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HereForNow
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« Reply #111 on: September 05, 2007, 09:11:49 pm »

 Wink

The most startling breakthroughs in nanotechnology are owned by only a small handful of companies -- companies whose earnings are now poised for rapid expansion.  Your returns from nanotech stocks could easily exceed those of the telecom and e-commerce boom of the late 1990s -- without the meltdown that followed.

You could earn many times your investment over the next few years as nanotechnology penetrates every aspect of manufacturing and materials science.  Thousands of investors certainly will.

I have spent much of the past decade researching and writing about emerging technologies -- including nanotechnology.

I truly believe nanotechnology is the fastest way to increase your wealth over the next few years, Discover which companies are fast becoming the giants in the nanotech sector -- and to get in ahead of the crowd.

As interest in nanotechnology stocks soars in the coming months, there will be many new nanotech stocks offered to the public.

This is one of the other ways that the very same technology we've been discussing is just one more way this is a self-sustaining project that could certainly one day be a reality.

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mdsungate
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« Reply #112 on: September 06, 2007, 02:34:50 pm »

 Smiley  We've talked about robots and nanotechnology.  But what we need to help build this space station are nano robots.  If we only had little guys that could take raw space debris and reform it into what we need to build the space station, then maybe it could be done economically. 

Lets say we tow a metalic metorite pice of space debris, (as many metorites are made of iron), and then poured a few ounces of nano-robots on it.  Then the robots would reform the molecules of iorn into a preprogramed shape of metal for use in the space station. 

Then if this nanotechnology cost $10,000 an ounce, so what!  That kind of "substance" would be worth more than it's weight in gold!

Or is this too far out?   Cool
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HereForNow
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« Reply #113 on: September 06, 2007, 06:10:29 pm »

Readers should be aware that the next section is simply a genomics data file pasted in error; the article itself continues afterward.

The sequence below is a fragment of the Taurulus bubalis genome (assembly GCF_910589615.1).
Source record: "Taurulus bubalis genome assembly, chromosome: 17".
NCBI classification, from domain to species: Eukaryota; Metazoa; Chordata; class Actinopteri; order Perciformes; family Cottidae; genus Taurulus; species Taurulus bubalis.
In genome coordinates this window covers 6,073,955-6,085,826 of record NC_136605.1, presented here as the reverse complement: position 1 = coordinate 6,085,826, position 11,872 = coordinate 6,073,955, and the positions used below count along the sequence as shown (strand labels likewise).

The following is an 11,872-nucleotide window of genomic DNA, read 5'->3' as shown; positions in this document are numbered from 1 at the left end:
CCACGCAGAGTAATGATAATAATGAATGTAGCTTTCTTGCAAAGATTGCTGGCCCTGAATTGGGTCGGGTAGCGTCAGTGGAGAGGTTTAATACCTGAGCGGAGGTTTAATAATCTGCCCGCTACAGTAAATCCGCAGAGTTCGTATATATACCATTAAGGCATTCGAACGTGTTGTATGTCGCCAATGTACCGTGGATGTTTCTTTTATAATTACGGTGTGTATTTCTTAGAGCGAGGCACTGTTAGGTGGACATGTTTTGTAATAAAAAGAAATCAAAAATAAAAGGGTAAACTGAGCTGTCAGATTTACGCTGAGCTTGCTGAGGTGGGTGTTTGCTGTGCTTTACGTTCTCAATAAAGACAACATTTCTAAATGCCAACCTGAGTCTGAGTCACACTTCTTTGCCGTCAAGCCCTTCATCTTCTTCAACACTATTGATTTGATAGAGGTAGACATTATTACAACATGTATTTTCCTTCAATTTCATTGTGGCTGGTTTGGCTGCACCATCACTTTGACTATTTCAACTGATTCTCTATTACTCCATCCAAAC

Shocked Now, hauling in debris is a good idea. I won't knock the possibilities ever.
In fact, I like that idea alot and if it were to all happen I'm sure that would be one of the implemented plans. Thing is, we still have all this waste material here on earth.  Wink

The percentage of energy per megawatt output required to be bled off a plant's output to power the re-carbonization process turns out to be very low. One conceptualized process used only 0.4% of the output of a normalized power plant to power the entire process. This is clearly a cost that is absorbable or subsidizable. Granting tax credits for installation of CO2 re-carbonization machinery would most likely sail through Congress and be signed by a President from either party.  Roll Eyes

Now how do we turn CO2 into something safe and usable?
 Undecided

Smart materials and products: Here, materials and products capable of relatively complex behavior due to the incorporation of nanocomputers and nanomachines. Also used for products having some ability to respond to the environment.

To see how nanomachines could be used to clean up pollution, imagine a device made of smart materials and roughly resembling a tree, once it has been delivered and unfolded. Above ground are solar-collecting panels; below ground, a branching system of rootlike tubes reaches a certain distance into the soil. By extending into a toxic waste dump, these rootlike structures could soak up toxic chemicals, using energy from the solar collectors to convert them into harmless compounds. Rootlike structures extending down into the water table could do the same cleanup job in polluted aquifers.

Cleansing the Atmosphere